ESET Research: Wauchos now headed for extinction?

A recent operation by law enforcement authorities worldwide disrupted hundreds of sprawling botnets across the globe. The botnets, or networks of ‘bots’ that do the bidding of their masters, were powered by malware, most of which was classified by ESET researchers under the Win32/TrojanDownloader.Wauchos detection name, but also known as Gamarue or Andromeda by some other security vendors.

The international crackdown on November 29 came after a concerted effort by Microsoft and ESET researchers that ran for more than a year. ESET provided technical intelligence for the operation after tracking the botnets, identifying their command and control (C&C) servers, and keeping tabs on what those behind the threat were installing on victims’ systems. We sat down with ESET Senior Malware Researcher Jean-Ian Boutin to talk about ESET’s role in this operation, as well as about threats that botnets pose in general.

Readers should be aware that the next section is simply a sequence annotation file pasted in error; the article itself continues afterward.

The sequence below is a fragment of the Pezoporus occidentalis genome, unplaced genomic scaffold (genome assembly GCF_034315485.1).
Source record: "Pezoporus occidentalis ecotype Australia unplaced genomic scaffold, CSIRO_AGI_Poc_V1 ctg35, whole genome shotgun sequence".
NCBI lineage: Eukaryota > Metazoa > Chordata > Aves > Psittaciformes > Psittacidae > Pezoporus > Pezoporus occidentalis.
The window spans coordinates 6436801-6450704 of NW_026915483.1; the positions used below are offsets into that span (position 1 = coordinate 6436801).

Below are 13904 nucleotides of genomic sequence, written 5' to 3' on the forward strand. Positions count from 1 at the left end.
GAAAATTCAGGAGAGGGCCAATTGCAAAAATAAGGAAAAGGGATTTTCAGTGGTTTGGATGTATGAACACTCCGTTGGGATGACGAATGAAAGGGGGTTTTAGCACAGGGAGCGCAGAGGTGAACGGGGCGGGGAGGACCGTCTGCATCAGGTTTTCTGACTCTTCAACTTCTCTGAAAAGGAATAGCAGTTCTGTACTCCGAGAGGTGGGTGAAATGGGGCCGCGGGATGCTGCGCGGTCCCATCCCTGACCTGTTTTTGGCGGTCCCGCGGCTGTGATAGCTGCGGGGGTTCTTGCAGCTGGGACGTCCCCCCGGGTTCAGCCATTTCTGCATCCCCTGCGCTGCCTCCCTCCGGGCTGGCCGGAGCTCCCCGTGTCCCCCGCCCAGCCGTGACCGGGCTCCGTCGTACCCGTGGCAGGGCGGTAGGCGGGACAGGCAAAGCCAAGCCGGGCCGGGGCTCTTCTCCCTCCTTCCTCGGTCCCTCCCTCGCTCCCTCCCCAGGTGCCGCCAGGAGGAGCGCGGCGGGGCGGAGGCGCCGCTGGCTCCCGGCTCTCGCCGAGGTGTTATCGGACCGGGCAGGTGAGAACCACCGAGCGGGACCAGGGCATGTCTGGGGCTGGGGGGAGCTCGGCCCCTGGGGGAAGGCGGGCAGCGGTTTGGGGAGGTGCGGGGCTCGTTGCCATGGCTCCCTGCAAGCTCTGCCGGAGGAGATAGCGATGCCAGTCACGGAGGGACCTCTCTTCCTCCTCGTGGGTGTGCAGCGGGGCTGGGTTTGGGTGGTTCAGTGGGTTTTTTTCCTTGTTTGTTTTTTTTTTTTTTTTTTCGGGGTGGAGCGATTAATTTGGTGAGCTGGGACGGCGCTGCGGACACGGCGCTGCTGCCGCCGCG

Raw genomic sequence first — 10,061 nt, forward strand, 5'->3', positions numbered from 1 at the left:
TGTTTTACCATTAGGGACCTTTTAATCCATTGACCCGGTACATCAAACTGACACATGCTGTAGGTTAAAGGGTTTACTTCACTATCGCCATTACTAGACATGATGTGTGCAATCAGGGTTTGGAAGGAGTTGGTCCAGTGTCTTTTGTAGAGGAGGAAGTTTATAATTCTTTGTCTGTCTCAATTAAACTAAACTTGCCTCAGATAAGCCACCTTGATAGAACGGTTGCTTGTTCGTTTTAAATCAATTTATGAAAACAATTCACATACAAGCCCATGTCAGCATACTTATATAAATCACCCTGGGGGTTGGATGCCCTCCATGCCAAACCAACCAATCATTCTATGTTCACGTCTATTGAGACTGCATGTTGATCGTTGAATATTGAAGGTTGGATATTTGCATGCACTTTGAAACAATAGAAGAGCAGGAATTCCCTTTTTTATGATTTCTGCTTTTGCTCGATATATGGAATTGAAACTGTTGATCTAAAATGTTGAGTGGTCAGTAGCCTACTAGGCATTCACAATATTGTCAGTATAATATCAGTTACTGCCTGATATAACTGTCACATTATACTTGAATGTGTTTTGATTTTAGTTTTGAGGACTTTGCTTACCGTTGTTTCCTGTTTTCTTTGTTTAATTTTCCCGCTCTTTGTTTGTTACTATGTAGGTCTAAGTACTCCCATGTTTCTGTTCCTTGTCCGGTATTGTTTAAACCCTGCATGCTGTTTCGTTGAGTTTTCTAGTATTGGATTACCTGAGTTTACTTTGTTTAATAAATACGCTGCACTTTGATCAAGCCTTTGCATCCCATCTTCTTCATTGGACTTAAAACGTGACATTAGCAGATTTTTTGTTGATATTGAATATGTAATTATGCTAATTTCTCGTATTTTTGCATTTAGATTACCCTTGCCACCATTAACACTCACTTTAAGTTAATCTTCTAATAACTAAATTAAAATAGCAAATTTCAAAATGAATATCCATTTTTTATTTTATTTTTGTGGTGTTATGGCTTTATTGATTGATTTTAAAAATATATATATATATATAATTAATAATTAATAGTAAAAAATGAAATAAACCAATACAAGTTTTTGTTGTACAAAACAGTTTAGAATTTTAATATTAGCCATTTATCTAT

Given that Wauchos has been one of the longest-running malware families around, what made it so long-lived?

Wauchos has been around since 2011 and was available in underground forums and has thus been sold to various people. Also, its numerous features and continuing development were appealing to the cybercriminals who ended up using it for long periods.

Why did it take so long to crack down on it?